Asthma Health Center

Asthma is a chronic lung disease that inflames and narrows the airways. Asthma causes recurring periods of wheezing (a whistling sound when you breathe), chest tightness, shortness of breath, and coughing. The coughing often occurs at night or early in the morning.

Asthma affects people of all ages, but it most often starts during childhood. In the United States, more than 22 million people are known to have asthma. Nearly 6 million of these people are children.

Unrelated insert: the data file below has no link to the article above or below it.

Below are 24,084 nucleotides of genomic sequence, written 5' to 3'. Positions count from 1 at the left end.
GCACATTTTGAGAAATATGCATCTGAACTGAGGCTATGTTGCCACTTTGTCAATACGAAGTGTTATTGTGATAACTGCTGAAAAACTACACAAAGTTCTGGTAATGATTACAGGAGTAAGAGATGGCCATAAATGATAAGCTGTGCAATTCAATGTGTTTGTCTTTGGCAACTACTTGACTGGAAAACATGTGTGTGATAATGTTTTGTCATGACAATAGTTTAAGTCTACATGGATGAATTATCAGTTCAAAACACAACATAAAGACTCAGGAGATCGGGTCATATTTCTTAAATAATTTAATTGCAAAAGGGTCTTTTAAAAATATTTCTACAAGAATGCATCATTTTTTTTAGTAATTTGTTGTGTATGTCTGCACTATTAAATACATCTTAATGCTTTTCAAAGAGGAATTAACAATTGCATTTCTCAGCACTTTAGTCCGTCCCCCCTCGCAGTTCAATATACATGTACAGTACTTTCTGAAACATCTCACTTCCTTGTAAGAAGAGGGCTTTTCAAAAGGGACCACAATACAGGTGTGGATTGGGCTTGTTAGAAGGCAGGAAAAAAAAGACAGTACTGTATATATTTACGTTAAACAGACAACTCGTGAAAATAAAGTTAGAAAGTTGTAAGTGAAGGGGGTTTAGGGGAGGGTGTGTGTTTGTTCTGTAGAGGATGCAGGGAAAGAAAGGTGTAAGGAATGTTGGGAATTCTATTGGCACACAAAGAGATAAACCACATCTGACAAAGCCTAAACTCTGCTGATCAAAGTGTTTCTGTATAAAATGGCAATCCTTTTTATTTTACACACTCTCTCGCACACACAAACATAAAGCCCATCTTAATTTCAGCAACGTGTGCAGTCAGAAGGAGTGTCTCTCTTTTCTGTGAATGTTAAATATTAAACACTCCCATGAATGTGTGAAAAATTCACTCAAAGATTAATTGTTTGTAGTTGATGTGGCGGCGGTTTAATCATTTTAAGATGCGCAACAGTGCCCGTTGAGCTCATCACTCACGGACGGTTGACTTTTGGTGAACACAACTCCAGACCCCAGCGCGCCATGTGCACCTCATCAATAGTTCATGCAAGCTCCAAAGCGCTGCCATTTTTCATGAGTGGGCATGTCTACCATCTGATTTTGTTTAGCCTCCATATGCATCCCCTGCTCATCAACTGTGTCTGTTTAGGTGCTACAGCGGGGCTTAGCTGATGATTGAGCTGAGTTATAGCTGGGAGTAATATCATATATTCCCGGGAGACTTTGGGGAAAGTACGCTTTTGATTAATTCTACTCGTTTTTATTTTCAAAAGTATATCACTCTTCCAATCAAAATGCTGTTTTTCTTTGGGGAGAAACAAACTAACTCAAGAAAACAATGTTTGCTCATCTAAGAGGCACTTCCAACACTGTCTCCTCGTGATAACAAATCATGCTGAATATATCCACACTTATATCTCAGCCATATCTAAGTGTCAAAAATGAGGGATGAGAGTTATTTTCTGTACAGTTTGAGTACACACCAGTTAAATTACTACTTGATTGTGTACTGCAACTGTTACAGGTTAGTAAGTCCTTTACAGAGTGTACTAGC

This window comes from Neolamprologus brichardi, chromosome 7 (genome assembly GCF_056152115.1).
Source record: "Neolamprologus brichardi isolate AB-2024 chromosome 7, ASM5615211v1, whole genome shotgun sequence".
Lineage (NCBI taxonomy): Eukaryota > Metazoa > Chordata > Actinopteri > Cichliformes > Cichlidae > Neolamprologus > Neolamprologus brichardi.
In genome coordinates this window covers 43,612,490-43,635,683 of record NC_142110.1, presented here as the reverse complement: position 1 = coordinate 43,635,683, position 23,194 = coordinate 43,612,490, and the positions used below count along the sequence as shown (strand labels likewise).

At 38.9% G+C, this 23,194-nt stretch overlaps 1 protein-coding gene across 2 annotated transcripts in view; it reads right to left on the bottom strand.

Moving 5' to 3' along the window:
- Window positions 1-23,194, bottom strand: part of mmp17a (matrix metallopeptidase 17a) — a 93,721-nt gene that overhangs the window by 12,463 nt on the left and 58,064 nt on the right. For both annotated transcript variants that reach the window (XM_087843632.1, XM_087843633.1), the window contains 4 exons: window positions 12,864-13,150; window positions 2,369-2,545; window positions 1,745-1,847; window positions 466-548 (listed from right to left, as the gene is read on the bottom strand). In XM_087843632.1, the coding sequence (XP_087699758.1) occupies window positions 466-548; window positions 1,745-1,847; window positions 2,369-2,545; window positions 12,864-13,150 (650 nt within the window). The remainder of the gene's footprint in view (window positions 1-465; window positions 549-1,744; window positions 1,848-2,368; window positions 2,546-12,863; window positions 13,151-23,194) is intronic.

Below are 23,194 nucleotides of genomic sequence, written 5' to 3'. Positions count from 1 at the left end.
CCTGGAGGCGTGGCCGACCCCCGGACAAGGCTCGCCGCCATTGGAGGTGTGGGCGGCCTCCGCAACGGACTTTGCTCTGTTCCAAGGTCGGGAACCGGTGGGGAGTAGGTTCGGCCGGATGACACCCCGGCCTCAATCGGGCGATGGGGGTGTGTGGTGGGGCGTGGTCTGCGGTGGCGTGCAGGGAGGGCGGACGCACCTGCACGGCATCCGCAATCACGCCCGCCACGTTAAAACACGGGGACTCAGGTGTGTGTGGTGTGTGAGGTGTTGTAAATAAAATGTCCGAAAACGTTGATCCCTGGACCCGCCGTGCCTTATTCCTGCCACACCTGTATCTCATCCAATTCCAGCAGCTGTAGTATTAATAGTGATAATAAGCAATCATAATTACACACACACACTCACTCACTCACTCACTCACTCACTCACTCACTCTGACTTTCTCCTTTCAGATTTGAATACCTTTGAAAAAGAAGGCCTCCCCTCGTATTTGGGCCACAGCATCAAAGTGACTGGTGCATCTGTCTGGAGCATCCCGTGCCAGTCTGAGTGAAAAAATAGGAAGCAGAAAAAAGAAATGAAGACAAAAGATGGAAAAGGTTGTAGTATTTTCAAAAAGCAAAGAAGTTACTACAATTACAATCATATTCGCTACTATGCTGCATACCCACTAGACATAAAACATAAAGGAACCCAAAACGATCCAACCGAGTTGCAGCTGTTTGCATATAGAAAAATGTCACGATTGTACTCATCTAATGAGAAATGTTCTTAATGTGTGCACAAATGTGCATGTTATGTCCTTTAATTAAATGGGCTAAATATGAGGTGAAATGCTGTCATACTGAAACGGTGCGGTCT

The airways are tubes that carry air into and out of your lungs. People who have asthma have inflamed airways. This makes the airways swollen and very sensitive. They tend to react strongly to certain inhaled substances.

When the airways react, the muscles around them tighten. This narrows the airways, causing less air to flow into the lungs. The swelling also can worsen, making the airways even narrower. Cells in the airways may make more mucus than normal. Mucus is a sticky, thick liquid that can further narrow your airways.

This chain reaction can result in asthma symptoms. Symptoms can happen each time the airways are inflamed.

Review Date: 
May 16, 2012
Last Updated:
June 28, 2013